Warhol Brillo Boxes Deemed Copies

The Art Newspaper is reporting that more than 100 Brillo boxes thought to have been works by Andy Warhol have been downgraded and deemed copies by the Andy Warhol Authentication Board.  As many appraisers are aware there have been numerous controversies about the Warhol authentication board process, and some of its decisions including charges of conflict of interest and market supply manipulations.

There still is some confusion on these boxes and if they were authorized by Warhol or not.  It now appears official that the board has decided they are copies, and not officially authorized works by Warhol. Many of the boxes have been bought and sold in the past as works by Warhol, and some had previously received conformation from the board that they were in fact authentic. An interesting article for the appraiser and great background on authentication and how attributions can change over time.

The Artnewspaper states

In 1994, the Belgian dealer Ronny van de Velde bought 40 boxes from Hultén for $240,000. Van de Velde told us in 2007 that he had certificates from Hultén confirming he was authorised by Warhol to extend the series. Between 2004 and 2006, Van de Velde secured stamps from the board confirming these were 1968 Brillo Soap Pads Box [Stockholm Type]. In 2004, the London dealer Brian Balfour of Archeus Fine Art bought 22 boxes from Hultén for around £640,000. Ten were sold through Christie’s shortly afterwards to a UK buyer for £475,650, who turned out to be the art dealer Anthony d’Offay. Balfour also had letters from Hultén and the Warhol authentication board.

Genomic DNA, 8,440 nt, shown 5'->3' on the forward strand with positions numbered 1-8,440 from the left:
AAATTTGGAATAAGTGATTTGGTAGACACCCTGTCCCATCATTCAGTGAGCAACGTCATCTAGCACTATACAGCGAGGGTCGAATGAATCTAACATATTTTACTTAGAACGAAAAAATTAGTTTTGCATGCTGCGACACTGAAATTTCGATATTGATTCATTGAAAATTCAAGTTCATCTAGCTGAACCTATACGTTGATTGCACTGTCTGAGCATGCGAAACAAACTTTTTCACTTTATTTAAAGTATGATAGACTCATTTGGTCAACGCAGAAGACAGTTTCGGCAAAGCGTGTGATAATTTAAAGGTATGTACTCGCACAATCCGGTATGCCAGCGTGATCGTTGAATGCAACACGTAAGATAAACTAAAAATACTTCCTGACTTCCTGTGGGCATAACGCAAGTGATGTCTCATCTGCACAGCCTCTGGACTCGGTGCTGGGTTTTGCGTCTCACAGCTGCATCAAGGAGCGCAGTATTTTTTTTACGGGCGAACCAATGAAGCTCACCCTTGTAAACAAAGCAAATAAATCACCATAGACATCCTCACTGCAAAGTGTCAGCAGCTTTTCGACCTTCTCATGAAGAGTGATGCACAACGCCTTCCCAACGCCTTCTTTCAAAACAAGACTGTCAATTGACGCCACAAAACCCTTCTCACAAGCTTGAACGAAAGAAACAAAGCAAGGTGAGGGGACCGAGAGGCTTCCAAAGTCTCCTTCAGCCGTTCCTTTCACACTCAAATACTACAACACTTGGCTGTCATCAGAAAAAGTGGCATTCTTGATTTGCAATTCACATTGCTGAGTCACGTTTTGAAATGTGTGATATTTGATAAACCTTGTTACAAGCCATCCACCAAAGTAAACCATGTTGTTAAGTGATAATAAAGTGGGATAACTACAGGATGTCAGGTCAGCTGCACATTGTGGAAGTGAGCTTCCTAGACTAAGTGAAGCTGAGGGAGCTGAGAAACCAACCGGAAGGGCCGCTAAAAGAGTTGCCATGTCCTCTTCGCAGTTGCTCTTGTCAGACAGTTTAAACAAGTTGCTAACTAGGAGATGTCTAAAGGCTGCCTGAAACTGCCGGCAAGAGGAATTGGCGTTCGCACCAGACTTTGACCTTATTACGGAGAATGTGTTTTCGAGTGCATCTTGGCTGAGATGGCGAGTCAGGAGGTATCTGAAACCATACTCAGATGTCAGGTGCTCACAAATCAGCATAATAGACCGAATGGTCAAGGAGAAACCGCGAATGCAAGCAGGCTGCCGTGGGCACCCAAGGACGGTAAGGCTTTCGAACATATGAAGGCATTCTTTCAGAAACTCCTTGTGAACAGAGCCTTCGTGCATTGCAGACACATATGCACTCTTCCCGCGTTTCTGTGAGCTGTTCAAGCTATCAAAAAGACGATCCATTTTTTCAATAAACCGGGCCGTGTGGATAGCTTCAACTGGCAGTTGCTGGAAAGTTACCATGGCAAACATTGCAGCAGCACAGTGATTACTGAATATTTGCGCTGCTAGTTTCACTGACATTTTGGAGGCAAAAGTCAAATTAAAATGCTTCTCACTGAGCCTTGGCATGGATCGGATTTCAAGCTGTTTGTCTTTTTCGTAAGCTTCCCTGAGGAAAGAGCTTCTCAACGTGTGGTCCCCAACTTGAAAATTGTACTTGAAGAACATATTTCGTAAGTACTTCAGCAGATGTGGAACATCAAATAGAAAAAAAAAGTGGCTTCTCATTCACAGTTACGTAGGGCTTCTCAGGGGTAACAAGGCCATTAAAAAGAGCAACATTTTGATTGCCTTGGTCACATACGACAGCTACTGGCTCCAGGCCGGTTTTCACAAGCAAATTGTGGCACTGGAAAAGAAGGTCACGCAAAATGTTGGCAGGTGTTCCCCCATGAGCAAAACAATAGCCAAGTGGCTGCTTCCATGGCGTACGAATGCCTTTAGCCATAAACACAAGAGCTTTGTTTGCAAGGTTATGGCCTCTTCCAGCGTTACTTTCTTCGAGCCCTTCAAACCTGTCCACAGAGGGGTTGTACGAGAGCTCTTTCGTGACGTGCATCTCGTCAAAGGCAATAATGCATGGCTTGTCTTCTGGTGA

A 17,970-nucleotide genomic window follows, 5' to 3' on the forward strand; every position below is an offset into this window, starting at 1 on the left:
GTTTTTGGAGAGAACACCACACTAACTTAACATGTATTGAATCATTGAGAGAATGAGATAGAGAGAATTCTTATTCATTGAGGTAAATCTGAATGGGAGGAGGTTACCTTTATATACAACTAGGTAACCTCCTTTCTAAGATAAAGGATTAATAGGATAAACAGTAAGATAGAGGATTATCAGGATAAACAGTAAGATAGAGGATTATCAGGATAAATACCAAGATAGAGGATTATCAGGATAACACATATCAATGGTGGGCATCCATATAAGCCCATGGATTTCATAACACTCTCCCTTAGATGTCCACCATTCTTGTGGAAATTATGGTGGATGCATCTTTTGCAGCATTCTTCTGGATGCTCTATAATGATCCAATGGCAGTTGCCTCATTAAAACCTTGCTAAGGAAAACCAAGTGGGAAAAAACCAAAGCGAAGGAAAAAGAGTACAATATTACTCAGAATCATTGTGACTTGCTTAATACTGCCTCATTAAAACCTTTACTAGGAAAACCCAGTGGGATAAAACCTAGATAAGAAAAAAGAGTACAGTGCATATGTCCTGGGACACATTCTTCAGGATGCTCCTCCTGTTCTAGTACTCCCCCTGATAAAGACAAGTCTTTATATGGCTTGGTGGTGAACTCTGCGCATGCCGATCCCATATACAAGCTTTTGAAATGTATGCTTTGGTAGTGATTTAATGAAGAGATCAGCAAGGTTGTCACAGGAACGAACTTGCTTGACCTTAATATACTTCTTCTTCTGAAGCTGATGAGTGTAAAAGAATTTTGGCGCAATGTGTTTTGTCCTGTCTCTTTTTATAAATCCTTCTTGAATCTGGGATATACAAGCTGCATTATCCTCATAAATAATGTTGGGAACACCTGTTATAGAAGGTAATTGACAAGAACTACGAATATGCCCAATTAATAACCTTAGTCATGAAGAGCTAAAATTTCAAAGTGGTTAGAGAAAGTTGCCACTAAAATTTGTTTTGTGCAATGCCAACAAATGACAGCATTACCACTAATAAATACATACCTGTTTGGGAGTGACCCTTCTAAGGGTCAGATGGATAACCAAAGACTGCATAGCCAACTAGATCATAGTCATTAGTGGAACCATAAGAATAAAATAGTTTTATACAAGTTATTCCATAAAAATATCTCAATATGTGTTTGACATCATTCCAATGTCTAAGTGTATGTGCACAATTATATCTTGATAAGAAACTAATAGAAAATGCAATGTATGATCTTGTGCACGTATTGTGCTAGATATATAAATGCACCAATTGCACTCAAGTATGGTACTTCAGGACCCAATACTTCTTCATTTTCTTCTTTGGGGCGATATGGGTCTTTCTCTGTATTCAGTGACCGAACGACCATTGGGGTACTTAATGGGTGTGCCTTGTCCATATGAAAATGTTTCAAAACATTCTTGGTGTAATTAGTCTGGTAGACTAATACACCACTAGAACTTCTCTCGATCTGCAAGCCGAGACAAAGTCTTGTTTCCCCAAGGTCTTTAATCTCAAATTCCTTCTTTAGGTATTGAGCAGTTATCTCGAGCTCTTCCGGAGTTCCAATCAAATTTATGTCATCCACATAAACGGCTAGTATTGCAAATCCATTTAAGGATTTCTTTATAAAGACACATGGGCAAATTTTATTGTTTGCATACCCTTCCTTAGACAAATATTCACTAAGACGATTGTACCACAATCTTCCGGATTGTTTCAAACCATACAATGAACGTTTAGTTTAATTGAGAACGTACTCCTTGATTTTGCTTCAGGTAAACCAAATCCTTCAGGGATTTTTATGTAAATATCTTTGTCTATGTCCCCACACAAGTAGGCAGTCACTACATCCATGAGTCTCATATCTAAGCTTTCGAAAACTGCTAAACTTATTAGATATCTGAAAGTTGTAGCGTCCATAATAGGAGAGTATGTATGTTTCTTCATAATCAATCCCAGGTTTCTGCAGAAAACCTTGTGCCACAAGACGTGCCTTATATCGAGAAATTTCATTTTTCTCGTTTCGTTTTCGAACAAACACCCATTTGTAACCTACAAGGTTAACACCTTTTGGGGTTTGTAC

In July, the board sent a report to Lars Nittve, director of the Moderna Museet, which holds six of the disputed boxes in its collection. It said it had “examined and re-examined” the “box sculptures”, Hultén’s personal papers and other museum archives, and were now downgrading the boxes to “copies”.

The board now says there are two sets of Hultén-­produced boxes: a small number (about 10 to 15) made in 1968, straight after the show. The board refers to these as “Stockholm type boxes”. The rest, 105, were produced at Hultén’s request by carpenters for a 1990 exhibition in Russia. The board refers to these as “Malmö type boxes”.
To read the full Artnewspaper article, click HERE.

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